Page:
- Published: 04/11/2021
- ISBN: 9781783787746
- 128 pages
Amnion is a contemporary lyric epic, journeying from the Philippines to Libya, through France, Spain, and the UK. This debut collection of poems questions keenly and urgently the roots of migration and colonialism, charting what it means to grow up in a family divided by geography, history and language.
Managing the consequences of empire, familial discord, personal mythologies and contemporary issues of class and race, these narratives of history, both personal and public, are disseminated through Stephanie’s patient and ever-expanding rhetoric. Lyrically charged, this book-length poem weaves memoir, essay and poetics with the eye of an archivist. Throughout, the lyric ‘I’ is questioned through the very fragments that come to represent it.
Amnion feeds into the history of Homeric, epic verse with ambitious scope, grace and erudition, promising to be one of the most significant texts on contemporary personhood.
The first 20 copies of Amnion ordered through Granta.com will come with a handmade lino print by Stephanie Sy-Quia.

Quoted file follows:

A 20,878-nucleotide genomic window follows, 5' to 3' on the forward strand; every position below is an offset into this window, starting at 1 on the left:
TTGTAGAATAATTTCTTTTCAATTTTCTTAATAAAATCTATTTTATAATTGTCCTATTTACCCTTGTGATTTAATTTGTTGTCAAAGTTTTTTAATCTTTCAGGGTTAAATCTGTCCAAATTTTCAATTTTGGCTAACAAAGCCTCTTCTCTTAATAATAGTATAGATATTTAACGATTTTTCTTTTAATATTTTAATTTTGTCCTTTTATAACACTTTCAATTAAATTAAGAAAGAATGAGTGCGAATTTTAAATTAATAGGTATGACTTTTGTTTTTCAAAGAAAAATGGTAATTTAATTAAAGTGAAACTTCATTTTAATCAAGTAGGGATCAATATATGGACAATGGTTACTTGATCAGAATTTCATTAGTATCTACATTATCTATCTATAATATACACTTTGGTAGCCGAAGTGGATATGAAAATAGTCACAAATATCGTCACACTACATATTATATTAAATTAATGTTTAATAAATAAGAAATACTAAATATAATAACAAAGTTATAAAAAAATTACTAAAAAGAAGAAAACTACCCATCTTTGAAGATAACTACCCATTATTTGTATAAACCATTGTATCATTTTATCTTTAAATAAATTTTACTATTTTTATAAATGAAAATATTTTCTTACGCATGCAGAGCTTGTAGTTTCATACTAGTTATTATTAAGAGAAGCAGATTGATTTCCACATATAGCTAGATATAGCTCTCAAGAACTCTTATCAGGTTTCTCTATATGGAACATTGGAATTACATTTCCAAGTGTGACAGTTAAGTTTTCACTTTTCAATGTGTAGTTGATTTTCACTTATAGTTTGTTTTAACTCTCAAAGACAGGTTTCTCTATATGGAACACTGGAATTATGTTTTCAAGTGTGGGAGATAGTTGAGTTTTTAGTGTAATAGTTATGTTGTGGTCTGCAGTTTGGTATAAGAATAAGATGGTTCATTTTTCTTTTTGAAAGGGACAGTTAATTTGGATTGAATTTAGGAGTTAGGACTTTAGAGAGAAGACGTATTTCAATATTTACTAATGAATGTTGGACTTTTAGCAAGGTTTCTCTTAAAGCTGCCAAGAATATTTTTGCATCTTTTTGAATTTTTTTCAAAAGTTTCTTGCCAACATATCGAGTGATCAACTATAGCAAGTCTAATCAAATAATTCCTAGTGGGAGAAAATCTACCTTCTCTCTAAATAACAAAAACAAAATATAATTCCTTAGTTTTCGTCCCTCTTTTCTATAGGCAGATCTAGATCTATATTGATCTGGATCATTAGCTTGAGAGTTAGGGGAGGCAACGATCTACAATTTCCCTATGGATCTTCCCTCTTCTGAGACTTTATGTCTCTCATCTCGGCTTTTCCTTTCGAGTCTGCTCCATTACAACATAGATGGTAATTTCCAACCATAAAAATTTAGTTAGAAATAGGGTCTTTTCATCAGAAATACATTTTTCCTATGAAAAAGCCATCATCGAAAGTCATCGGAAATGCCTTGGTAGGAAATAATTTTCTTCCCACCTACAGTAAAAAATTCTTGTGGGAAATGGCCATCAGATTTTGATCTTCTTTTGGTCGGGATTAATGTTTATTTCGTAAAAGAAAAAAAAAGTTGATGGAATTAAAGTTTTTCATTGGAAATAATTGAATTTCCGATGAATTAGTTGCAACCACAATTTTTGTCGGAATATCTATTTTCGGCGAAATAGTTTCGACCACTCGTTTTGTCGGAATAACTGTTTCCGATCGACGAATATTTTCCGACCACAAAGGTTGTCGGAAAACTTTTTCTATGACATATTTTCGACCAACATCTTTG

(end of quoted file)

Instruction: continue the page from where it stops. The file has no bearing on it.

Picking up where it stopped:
Amnion is unlike almost anything I've read - so alive it seems to squirm to the touch. Couched as biography - with numerous family stories unspooling through time - it resists neat threads, continually unravelling and questioning itself [...] Here a non-white female artist comes of age, taking the European tradition and reshaping it to fit a polyglot, postcolonial experience.
Will Harris, author of RENDANG
A brilliant and beautiful book which wrestles with the scope and ache of lineage, the origin and myth and making of ourselves.
Rachel Long, author of My Darling from the Lions
Sy-Quia's bold Künstlerroman mesmerisingly transports us across continents and through the longing of diasporas, arriving in England, a "deep bone-knowing country/Albion
Sandeep Parmar, Books of the Year, New Statesman
Stephanie Sy-Quia on Granta.com
Fiction | The Online Edition
Best Book of 1992: The English Patient
‘I had been in England, a semi-foreign country, for a few months, and when I was asked where I was from, I had no easy answer.’
Poetry | The Online Edition
‘In the place where I grew up there were horses, thighs moving like nudity under their fur’